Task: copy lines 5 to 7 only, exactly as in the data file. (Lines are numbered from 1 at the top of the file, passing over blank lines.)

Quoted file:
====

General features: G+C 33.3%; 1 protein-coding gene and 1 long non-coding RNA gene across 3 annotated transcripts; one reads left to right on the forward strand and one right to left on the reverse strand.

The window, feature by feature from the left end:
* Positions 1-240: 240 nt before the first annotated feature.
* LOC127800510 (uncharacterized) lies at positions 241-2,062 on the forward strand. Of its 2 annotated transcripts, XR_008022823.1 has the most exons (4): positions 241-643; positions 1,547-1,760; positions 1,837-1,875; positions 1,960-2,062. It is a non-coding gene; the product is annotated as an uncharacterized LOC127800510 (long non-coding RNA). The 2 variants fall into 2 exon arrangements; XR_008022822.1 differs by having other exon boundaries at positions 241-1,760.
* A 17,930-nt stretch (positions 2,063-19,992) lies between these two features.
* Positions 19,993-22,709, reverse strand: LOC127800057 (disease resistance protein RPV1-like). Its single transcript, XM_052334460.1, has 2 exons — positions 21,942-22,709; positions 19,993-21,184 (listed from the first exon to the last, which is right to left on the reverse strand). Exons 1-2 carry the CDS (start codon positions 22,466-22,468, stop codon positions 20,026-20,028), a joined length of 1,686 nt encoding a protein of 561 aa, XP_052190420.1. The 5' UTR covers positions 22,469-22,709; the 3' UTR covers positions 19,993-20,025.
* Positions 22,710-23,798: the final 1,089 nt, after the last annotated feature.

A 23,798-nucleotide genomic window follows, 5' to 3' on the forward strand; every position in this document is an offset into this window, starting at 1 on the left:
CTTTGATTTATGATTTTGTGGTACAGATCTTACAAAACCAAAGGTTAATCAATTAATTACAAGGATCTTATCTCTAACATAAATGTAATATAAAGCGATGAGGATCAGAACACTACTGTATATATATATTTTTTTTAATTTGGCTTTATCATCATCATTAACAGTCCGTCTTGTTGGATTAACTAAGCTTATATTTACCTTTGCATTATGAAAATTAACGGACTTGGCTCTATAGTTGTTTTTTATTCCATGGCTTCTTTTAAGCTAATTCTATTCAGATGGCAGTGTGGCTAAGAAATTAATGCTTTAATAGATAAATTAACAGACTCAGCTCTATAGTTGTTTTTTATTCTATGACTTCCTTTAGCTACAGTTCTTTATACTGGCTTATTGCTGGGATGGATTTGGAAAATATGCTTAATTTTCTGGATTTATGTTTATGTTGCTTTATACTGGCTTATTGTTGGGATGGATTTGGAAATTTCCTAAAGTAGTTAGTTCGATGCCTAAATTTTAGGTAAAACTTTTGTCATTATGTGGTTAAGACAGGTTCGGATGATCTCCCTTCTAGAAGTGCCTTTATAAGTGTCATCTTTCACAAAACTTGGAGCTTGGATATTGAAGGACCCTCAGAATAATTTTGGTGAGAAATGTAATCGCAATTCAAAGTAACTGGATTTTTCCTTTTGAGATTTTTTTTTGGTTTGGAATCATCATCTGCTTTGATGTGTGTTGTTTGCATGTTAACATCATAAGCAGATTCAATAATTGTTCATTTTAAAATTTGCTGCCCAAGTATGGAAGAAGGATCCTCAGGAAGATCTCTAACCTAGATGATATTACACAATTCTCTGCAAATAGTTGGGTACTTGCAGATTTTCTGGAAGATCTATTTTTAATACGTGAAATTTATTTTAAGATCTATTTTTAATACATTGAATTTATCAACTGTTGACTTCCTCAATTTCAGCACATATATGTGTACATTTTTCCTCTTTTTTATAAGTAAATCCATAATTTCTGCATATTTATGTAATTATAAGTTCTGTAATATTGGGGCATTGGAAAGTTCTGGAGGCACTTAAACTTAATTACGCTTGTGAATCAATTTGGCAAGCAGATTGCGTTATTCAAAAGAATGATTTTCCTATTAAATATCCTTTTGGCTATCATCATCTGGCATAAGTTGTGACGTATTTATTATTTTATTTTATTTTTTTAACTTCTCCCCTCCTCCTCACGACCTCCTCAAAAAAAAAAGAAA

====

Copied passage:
* A 17,930-nt stretch (positions 2,063-19,992) lies between these two features.
* Positions 19,993-22,709, reverse strand: LOC127800057 (disease resistance protein RPV1-like). Its single transcript, XM_052334460.1, has 2 exons — positions 21,942-22,709; positions 19,993-21,184 (listed from the first exon to the last, which is right to left on the reverse strand). Exons 1-2 carry the CDS (start codon positions 22,466-22,468, stop codon positions 20,026-20,028), a joined length of 1,686 nt encoding a protein of 561 aa, XP_052190420.1. The 5' UTR covers positions 22,469-22,709; the 3' UTR covers positions 19,993-20,025.
* Positions 22,710-23,798: the final 1,089 nt, after the last annotated feature.